No, but that’s more because I had very little idea of where I would be professionally. That being said, I love my current position and I like to tell myself that if I had the foresight and clarity to plan for a career goal, it would be where I am today!
For people who are looking to be in a similar position, what advice would you give to others in terms of helping them achieve their career goals?
Raise your hand and don’t be afraid to stretch yourself in a function or area that is new to you. I think there is value in being specialized in a specific skill set or role, but there is also value in having experience in many functions (even if it is just volunteering to work closely with another team). We often call this “knowing enough to be dangerous”. I think I can take on the role that I am in now because I have dabbled in finance, in marketing, in sales enablement, and product.
What are the most important skills that you need to do your job well?
Three things really come to mind: 1) Problem solving, especially in a whitespace, 2) Managing many competing priorities and 3) Not being afraid to roll up my sleeves and help my teammates in Product, Marketing and Sales help me achieve my goals
What do you find most interesting/rewarding about your work? What’s the most challenging
The most rewarding part of my job is knowing that I am helping everyday Americans build their investment portfolio and keep the homes that they love as investment properties, while also challenging myself mentally with very interesting problems. The most challenging part is navigating a very complicated and heavily regulated industry — but having been in financial services for over a decade, that is not new to me!
What is your proudest professional accomplishment?
Every time that I (along with my teammates) have launched a new campaign, product or business. One example that particularly comes to mind is when I led a new campaign at American Express called Dine For A Cause. The campaign donated $1 every time a cardmember made a dining purchase to a non-profit organization called Share Our Strength, whose mission was to help end childhood and poverty in America. The campaign was a win-win: it was for a cause that was close to my heart and it also helped drive topline revenue to the business.
Are you involved with any professional organizations outside of the company? Volunteer work?
Every year, I do college admissions interviews — I love this volunteer work as it is always so inspiring to see the amazing achievements of our young leaders.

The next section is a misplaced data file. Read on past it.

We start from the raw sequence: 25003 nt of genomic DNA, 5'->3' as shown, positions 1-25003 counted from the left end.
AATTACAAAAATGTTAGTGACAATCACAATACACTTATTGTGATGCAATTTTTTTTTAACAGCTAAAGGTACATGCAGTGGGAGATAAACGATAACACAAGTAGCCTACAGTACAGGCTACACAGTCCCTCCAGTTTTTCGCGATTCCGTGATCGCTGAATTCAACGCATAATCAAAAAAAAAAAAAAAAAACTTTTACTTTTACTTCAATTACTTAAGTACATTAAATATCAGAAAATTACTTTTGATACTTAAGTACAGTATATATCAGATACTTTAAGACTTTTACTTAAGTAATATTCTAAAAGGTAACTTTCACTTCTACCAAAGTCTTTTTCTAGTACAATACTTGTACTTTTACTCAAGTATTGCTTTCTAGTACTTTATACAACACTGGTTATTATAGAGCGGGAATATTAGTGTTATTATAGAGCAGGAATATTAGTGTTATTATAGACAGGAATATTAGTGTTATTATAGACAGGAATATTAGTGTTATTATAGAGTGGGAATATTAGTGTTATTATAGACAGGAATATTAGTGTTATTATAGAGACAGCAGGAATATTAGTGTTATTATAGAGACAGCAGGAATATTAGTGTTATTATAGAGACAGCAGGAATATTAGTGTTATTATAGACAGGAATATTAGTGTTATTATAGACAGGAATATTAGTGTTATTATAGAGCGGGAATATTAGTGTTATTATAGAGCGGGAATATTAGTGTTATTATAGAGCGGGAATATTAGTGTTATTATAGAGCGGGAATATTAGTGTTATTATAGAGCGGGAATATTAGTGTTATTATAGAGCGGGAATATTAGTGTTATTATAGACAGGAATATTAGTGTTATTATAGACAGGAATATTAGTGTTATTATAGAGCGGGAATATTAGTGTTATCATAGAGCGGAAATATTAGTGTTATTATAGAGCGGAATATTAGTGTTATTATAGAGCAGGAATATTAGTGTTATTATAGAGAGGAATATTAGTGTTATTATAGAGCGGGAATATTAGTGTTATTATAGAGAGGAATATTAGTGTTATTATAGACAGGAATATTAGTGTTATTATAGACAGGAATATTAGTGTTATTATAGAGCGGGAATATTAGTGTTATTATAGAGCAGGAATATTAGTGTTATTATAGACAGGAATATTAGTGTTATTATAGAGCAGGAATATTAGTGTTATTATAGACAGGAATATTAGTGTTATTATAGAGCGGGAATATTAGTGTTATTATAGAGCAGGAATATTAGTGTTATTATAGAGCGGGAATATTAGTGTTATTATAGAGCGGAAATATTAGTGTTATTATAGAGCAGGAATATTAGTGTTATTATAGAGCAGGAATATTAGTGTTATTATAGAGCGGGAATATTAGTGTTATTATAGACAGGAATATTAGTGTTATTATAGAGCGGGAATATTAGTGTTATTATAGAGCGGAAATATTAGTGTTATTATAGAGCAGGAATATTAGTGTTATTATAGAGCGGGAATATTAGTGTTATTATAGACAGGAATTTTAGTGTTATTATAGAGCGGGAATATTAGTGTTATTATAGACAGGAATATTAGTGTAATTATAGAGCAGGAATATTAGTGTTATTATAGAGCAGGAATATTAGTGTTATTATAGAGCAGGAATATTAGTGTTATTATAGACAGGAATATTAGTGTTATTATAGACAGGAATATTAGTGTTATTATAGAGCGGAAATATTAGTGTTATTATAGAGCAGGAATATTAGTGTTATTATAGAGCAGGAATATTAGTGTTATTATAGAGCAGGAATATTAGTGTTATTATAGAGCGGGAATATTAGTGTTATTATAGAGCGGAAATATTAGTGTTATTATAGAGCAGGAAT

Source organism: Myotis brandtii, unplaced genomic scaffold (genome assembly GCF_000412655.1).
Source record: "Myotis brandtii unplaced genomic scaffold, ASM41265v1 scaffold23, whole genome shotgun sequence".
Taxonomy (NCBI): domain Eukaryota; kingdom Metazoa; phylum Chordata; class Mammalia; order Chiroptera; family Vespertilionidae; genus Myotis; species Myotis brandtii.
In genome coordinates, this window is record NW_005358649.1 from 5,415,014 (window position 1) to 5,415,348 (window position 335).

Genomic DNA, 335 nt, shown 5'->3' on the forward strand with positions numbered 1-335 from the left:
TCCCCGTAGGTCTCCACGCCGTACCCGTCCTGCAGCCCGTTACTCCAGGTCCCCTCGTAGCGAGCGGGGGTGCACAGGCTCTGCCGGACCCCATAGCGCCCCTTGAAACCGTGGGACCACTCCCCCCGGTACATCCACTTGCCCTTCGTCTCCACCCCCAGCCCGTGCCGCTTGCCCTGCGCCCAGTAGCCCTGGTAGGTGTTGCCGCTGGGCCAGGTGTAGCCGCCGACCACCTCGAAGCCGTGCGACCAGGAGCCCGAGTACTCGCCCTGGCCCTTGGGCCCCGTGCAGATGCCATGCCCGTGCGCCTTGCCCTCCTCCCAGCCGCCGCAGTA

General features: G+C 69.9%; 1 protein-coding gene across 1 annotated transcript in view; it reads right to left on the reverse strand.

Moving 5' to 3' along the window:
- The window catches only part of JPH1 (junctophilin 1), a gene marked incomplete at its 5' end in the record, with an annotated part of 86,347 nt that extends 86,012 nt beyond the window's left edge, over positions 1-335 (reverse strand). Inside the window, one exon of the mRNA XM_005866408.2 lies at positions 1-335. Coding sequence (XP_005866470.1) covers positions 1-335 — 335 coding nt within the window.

What do you enjoy doing in your free time?
I love to cook and explore new recipes and to try out new gym classes / exercises. If I have a lot of free time (a real luxury), I like to play board games or read on my back porch.
In a cooking class in London
How do you manage stress?
By giving myself the space and time to do something for me — even if it’s just a simple walk to help clear my mind and reset.
How many cups of coffee do you have in a day?
Usually just one on workdays and zero on the weekends.
Any book or podcast recommendations?
I always recommend What Money Can’t Buy by modern-day philosopher Michael Sandel. In the book, Sandel tackles the moral limits of capitalism and where markets should or should not play a role. It may sound a little dry in my short synopsis, but in reading it, you get to explore cool questions like “If markets can help to allocate adoption of babies or donations of organs more efficiently, should there be a market for selling babies or organs?” or “Should you pay kids for good grades, even if it gets the job done by incentivizing them to study?”
What advice do you have for recent college graduates?
Two pieces of advice come to mind:
Do not be afraid if you do not have every step of your career planned out. You should have an idea (it can be extremely rough and it can be a moving target) of where you want to go so that with each move in your career that you make, you are building towards that goal, but you do not need every step mapped out. A lot of the beauty of building your career comes from the lessons you learn along the way about yourself -- what excites you, what you find rewarding and what works with your personal life. And, you should take that feedback into consideration versus trying to stick to a rigid plan.
Maintain the relationships you build with your peers, your leaders and your mentors throughout your career. It is fun to keep in touch and see where people are in their careers, but it can also help you as you navigate your own career. Twice now, I’ve been hired into new roles at new companies with former managers -- in fact, one of my hiring leaders was my first ever manager when I was an intern in college!